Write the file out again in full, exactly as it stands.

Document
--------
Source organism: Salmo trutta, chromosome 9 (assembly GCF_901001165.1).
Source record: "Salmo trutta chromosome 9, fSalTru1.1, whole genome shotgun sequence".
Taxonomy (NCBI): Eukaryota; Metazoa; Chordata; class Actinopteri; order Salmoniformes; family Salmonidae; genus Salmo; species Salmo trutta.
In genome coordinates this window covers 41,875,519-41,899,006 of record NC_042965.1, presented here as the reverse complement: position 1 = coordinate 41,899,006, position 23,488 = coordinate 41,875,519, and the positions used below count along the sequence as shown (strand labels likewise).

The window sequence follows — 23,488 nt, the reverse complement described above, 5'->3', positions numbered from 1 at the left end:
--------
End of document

Source organism: Salmo trutta, chromosome 9 (assembly GCF_901001165.1).
Source record: "Salmo trutta chromosome 9, fSalTru1.1, whole genome shotgun sequence".
Taxonomy (NCBI): Eukaryota; Metazoa; Chordata; class Actinopteri; order Salmoniformes; family Salmonidae; genus Salmo; species Salmo trutta.
In genome coordinates this window covers 41,875,519-41,899,006 of record NC_042965.1, presented here as the reverse complement: position 1 = coordinate 41,899,006, position 23,488 = coordinate 41,875,519, and the positions used below count along the sequence as shown (strand labels likewise).

The window sequence follows — 23,488 nt, the reverse complement described above, 5'->3', positions numbered from 1 at the left end: